Author: Zhang Wenbin////
Shanghai Qigong Institute, Shanghai, China 
Conference/Journal: 3rd Nat Acad Conf on Qigong Science
Date published: 1990
Other: Pages: 4 , Word Count: 525
It has been claimed that during QiGong meditation (QM) the auditory cortex is in an inhibitory state whereas the brainstem appears to be facilitated (Liu, et al.1987). However, with this same method of auditory evoked potentials (AEPs), no consistent changes in the AEP late components were noted when practising transcendental meditation in an earlier report (Barwood, et al. 1979). The present work was undertaken to determine whether the AEPs would be changed and the cerebral cortex should really be in an inhibitory state during QM. The results were as follows:
1. Middle- and long-latency AEPs
The averaged AEP to clicks (50-55dB HL, 0.5Hz) recorded from C2- Al derivative was a composite and polyphasic wave composed of several components labelled Na-Pa-P1-N1-P2-N2. The Na and Pa belonged to the middle-latency components while the Pl, Nl, P2 and N2 were long-latency ones (late components). It was found that the N1 peak latencies were lengthened by 4.2±8.3ms (from 84.3±7.6 to 88.5±7.3ms, P<0.05) and the Pl-N1 amplitudes decreased by l.0±2.1uv (from 7.3±3.3 to 6.3±2.4uv, P<0.05) during QM in the Qigong practising group (n=20). No significant changes in the other components were observed. In the Qigong learning group (n=12) the APEs did not change significantly throughout the experiments. The raw EEGs showed that the alpha rhythms were slightly augmented in most cases and attenuated on rare occasions. Sometimes a few theta waves occurred. The EEG patterns resembled those characterizing the A, even B stage of sleep (Loomis, et al. 1937) when the vigilance level lowered and the AEP late components, N1a, N1b and P2b, amplitudes reduced (Fruhstorfer, et al. 1969). The results of our observation on QM were analogous to these. Hence, the AEP amplitude reduction during QM may also be interpreted as a decline in the activity of certain brain functions which are essential for the maintenance of an efficient subject/environment relation.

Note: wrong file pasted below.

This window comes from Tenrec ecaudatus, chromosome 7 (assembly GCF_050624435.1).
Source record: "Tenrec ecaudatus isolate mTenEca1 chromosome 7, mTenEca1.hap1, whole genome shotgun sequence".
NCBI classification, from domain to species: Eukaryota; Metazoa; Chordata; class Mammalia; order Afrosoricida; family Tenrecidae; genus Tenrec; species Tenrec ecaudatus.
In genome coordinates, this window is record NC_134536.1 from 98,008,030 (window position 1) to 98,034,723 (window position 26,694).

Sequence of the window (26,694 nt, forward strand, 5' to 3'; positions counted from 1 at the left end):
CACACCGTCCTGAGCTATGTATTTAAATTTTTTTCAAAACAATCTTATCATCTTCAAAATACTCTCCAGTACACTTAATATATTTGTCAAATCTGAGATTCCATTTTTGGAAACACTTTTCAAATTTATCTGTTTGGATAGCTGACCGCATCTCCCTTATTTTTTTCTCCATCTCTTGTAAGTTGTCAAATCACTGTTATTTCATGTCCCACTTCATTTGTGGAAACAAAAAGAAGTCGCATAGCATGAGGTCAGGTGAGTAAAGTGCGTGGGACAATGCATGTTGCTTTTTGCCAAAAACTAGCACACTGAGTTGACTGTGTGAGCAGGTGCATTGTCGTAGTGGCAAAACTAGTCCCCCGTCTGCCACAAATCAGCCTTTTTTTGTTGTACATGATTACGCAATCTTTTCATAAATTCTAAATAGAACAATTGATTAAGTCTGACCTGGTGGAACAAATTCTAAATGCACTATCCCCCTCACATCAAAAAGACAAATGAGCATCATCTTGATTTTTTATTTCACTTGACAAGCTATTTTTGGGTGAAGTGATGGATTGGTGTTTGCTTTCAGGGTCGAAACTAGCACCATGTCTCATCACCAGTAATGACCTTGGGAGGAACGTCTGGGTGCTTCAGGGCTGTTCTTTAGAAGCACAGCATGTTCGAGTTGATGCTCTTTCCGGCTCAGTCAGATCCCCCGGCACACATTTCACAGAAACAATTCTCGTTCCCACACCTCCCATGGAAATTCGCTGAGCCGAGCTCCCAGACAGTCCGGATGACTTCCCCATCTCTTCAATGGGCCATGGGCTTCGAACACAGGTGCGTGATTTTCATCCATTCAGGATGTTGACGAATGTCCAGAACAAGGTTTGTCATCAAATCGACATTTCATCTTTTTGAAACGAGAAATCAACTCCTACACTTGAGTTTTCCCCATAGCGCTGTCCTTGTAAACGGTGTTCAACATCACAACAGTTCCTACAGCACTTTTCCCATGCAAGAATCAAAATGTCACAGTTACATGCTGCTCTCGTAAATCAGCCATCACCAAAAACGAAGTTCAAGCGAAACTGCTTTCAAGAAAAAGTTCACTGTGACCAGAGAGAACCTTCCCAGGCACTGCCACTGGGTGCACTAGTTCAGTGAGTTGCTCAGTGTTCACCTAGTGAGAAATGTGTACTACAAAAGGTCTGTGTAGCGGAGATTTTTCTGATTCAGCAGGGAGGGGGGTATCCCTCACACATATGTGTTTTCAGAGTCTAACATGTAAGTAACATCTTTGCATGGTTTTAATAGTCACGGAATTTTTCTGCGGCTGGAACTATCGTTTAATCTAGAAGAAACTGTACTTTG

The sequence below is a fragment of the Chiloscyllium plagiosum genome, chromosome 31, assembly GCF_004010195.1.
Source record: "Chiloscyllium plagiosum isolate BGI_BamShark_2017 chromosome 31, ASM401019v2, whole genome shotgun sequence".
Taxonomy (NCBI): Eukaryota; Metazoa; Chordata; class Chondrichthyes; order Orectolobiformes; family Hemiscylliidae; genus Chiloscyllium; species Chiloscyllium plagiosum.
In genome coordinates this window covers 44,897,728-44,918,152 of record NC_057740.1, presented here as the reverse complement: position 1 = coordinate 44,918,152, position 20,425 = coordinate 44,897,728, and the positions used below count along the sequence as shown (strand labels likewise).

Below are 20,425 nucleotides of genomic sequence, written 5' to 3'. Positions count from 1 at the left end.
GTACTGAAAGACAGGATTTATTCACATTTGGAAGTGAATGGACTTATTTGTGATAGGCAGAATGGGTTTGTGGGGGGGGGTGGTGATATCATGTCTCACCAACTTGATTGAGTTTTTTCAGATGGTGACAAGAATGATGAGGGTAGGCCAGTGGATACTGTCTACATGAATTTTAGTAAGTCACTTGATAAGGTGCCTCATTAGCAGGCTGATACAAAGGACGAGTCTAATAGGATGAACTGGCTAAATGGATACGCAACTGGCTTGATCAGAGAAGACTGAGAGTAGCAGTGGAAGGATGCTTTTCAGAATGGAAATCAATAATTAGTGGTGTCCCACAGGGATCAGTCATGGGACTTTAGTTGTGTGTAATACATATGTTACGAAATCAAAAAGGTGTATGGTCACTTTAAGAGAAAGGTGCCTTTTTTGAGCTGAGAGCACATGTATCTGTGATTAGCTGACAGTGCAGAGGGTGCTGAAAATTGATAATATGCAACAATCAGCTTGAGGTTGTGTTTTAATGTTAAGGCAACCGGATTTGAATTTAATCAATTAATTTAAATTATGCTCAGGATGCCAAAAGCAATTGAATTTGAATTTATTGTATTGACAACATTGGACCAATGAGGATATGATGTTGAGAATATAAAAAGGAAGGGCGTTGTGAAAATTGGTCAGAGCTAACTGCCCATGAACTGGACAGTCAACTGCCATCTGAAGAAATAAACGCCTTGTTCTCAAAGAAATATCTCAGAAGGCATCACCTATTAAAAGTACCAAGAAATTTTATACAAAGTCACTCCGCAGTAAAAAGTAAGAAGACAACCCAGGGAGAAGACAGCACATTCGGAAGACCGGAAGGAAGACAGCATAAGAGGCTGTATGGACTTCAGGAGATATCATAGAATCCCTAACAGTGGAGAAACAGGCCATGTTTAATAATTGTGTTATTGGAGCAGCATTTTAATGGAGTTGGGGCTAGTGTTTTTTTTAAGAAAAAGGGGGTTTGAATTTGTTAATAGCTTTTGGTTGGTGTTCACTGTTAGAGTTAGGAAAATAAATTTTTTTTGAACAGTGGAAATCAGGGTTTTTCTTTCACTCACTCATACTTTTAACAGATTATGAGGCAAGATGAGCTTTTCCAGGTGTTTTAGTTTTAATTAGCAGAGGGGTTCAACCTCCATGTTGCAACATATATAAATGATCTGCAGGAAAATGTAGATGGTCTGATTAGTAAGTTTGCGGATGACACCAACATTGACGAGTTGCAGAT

2. The recovery functions of AEPs
The AEP late components (R1,R2) to paired clicks (3' interval, 60-65dB HL. O.lHz) were investigated during QM in 12 Qigong practitioners, 15 Qigong learners and 7 controls. In the Qigong practitioners, the R1 amplitudes (N1-P2,P2-N2) decreased and the P2-N2 R2/R1 ratios increased from 85.2±l2.5 to 104.9±l4.9% (P<0.005). There were no significant changes in R1, R2 and R2/R1 in the others. The audible thresholds for the clicks lowered by about 2.5dB on average (P<0.05-0.001) immediately after QM or after rest in all 3 groups. It may be suggested that, therefore, the subnormality of those neurons responsible for the evoked responses is less marked and recovers more rapidly during QM. Evidently the auditory cortex is not in an absolutely inhibitory state during QM as some authors have reported.
3. The brainstem auditory evoked responses (BAERs)
The BAERs to 70 and 40dB SL clicks were measured in 8 and 11 Qigong practitioners respectively. The responses recorded were a relative consistency throughout the experimental sessions. No greater amplitudes were noted during QM than before and after QM. The authors argue that if the BAERs change in amplitude during QM the variation of muscle tone must be considered, because the EMG artifacts interfere with the BAER recording greatly.